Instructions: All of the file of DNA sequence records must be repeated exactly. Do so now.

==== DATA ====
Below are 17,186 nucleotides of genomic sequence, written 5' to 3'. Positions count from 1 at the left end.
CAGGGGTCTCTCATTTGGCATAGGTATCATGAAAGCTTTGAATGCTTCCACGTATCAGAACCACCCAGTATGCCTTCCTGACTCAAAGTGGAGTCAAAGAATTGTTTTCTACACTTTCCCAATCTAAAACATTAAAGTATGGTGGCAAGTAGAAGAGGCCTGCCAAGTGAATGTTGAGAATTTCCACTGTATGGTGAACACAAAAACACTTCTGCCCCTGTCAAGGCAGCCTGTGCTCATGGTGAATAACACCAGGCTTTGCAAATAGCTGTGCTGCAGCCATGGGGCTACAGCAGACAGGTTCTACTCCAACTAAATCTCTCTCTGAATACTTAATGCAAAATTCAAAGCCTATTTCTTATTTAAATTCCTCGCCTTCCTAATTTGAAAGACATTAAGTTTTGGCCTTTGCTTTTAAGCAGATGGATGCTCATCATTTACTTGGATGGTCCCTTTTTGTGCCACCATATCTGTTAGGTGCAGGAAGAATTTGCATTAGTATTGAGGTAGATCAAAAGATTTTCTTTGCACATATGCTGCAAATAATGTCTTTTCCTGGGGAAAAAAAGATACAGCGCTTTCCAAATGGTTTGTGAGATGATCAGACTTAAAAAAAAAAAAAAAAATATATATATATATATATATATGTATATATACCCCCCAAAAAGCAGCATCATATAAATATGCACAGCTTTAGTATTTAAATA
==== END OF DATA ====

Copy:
Below are 17,186 nucleotides of genomic sequence, written 5' to 3'. Positions count from 1 at the left end.
CAGGGGTCTCTCATTTGGCATAGGTATCATGAAAGCTTTGAATGCTTCCACGTATCAGAACCACCCAGTATGCCTTCCTGACTCAAAGTGGAGTCAAAGAATTGTTTTCTACACTTTCCCAATCTAAAACATTAAAGTATGGTGGCAAGTAGAAGAGGCCTGCCAAGTGAATGTTGAGAATTTCCACTGTATGGTGAACACAAAAACACTTCTGCCCCTGTCAAGGCAGCCTGTGCTCATGGTGAATAACACCAGGCTTTGCAAATAGCTGTGCTGCAGCCATGGGGCTACAGCAGACAGGTTCTACTCCAACTAAATCTCTCTCTGAATACTTAATGCAAAATTCAAAGCCTATTTCTTATTTAAATTCCTCGCCTTCCTAATTTGAAAGACATTAAGTTTTGGCCTTTGCTTTTAAGCAGATGGATGCTCATCATTTACTTGGATGGTCCCTTTTTGTGCCACCATATCTGTTAGGTGCAGGAAGAATTTGCATTAGTATTGAGGTAGATCAAAAGATTTTCTTTGCACATATGCTGCAAATAATGTCTTTTCCTGGGGAAAAAAAGATACAGCGCTTTCCAAATGGTTTGTGAGATGATCAGACTTAAAAAAAAAAAAAAAAATATATATATATATATATATATGTATATATACCCCCCAAAAAGCAGCATCATATAAATATGCACAGCTTTAGTATTTAAATA